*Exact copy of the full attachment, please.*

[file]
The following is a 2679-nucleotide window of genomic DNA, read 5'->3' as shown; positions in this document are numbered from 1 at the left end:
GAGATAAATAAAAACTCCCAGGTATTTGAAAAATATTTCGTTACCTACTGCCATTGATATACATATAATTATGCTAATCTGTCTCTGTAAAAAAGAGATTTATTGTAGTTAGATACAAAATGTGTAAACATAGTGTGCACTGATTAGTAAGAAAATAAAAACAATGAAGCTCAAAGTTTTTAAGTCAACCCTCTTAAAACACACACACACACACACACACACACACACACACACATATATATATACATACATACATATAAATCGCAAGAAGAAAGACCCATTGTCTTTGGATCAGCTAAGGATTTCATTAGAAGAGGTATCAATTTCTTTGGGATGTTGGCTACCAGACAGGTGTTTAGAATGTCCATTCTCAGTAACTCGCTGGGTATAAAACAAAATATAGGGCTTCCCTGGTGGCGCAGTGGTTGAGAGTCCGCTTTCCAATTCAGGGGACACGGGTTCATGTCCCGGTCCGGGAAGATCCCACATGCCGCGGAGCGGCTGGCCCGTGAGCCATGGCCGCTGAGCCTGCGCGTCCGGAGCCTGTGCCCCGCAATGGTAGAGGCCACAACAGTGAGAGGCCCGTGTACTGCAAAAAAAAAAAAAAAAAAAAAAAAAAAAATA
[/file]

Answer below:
The following is a 2679-nucleotide window of genomic DNA, read 5'->3' as shown; positions in this document are numbered from 1 at the left end:
GAGATAAATAAAAACTCCCAGGTATTTGAAAAATATTTCGTTACCTACTGCCATTGATATACATATAATTATGCTAATCTGTCTCTGTAAAAAAGAGATTTATTGTAGTTAGATACAAAATGTGTAAACATAGTGTGCACTGATTAGTAAGAAAATAAAAACAATGAAGCTCAAAGTTTTTAAGTCAACCCTCTTAAAACACACACACACACACACACACACACACACACACACATATATATATACATACATACATATAAATCGCAAGAAGAAAGACCCATTGTCTTTGGATCAGCTAAGGATTTCATTAGAAGAGGTATCAATTTCTTTGGGATGTTGGCTACCAGACAGGTGTTTAGAATGTCCATTCTCAGTAACTCGCTGGGTATAAAACAAAATATAGGGCTTCCCTGGTGGCGCAGTGGTTGAGAGTCCGCTTTCCAATTCAGGGGACACGGGTTCATGTCCCGGTCCGGGAAGATCCCACATGCCGCGGAGCGGCTGGCCCGTGAGCCATGGCCGCTGAGCCTGCGCGTCCGGAGCCTGTGCCCCGCAATGGTAGAGGCCACAACAGTGAGAGGCCCGTGTACTGCAAAAAAAAAAAAAAAAAAAAAAAAAAAAATA